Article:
According to Byron Nelson, McSpaden was "a better player than most people know". He was "honest, forthright, kind of rough and gruff", and because of his "exceptionally long arms" only used a 42-inch driver for most of his career.
McSpaden was named the 1994 Nissan Open Tournament Honoree, having won there (then the Los Angeles Open), in 1944.
In 1995, McSpaden said to Byron Nelson, "If you wouldn't have been born, I'd have been known as a pretty good player."
Death and legacyEdit
In Kansas City, Kansas, on April 22, 1996, McSpaden and his wife Betty (b.1922, m.1949) were found dead in their home located on Painted Hills Golf Course, named Victory Hills at the time. Their car had been left running in the attached garage and the police ruled the deaths accidental carbon monoxide poisonings.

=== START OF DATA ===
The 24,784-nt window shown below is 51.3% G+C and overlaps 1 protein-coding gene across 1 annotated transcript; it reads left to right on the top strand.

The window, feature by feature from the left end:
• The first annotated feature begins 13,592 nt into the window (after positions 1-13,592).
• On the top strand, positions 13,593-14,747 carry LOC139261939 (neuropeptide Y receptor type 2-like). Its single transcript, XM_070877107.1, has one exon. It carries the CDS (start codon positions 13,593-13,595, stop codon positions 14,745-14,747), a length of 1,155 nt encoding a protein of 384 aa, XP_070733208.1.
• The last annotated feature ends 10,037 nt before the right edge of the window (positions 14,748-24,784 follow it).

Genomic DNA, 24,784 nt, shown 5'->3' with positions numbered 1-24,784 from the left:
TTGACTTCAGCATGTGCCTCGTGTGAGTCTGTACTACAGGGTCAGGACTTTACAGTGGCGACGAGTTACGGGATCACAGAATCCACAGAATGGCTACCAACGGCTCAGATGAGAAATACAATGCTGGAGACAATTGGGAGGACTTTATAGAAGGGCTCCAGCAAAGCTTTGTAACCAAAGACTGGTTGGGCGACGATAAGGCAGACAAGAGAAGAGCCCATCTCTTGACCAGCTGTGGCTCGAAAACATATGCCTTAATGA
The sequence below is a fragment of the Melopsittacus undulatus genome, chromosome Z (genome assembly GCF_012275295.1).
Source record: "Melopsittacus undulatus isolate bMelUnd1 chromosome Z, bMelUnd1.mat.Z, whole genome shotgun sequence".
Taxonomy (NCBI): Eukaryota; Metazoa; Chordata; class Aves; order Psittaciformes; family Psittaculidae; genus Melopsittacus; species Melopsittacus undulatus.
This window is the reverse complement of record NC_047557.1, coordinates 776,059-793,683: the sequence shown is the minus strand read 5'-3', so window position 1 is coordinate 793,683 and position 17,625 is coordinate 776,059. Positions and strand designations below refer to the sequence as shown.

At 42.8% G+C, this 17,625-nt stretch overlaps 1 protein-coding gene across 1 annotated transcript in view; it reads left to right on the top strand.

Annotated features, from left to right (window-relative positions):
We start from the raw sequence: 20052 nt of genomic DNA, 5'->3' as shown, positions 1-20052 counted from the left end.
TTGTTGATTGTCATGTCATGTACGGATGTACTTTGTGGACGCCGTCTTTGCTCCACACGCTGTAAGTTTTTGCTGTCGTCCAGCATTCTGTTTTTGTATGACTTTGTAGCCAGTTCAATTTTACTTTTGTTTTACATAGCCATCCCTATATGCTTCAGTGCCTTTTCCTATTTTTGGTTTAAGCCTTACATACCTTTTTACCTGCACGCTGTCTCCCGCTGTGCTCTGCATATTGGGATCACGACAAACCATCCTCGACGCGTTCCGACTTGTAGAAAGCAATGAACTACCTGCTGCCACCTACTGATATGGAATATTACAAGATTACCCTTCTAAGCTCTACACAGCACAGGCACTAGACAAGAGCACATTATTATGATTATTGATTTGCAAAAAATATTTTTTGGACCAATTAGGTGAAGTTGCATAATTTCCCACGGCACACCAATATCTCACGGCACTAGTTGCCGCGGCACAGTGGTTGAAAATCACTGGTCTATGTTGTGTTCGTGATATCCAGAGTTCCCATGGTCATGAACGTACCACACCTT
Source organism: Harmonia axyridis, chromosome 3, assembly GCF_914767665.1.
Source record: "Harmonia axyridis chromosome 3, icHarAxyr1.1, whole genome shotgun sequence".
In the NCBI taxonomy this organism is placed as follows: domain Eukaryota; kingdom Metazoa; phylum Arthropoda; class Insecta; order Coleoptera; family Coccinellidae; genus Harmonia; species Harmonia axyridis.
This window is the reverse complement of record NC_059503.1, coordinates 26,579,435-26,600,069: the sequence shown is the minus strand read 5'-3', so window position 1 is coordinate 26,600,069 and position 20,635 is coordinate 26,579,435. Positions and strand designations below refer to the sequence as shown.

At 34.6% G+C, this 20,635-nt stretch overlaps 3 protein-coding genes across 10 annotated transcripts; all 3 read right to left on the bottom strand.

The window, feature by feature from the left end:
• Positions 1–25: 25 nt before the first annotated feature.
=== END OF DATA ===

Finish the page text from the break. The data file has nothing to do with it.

McSpaden was on the ballot for the World Golf Hall of Fame in 2004 and 2005, but did not receive enough support for induction.
Dub's Dread, the course McSpaden designed, was once listed in the Guinness Book of World Records as the world's longest golf course.
PGA Tour wins (17)Edit
- 1933 (1) Santa Monica Amateur-Pro
- 1934 (1) Pasadena Open
- 1935 (2) Sacramento Open, San Francisco Match Play
- 1936 (1) Massachusetts Open
- 1937 (1) Massachusetts Open
- 1938 (2) Miami Open, Houston Open
- 1939 (1) Canadian Open
- 1941 (1) Thomasville Open
- 1943 (1) All American Open
- 1944 (5) Los Angeles Open, Phoenix Open, Gulfport Open-Mississippi, Chicago Victory Open, Minneapolis Four-Ball (with Byron Nelson)
- 1945 (1) Miami International Four-Ball (with Byron Nelson)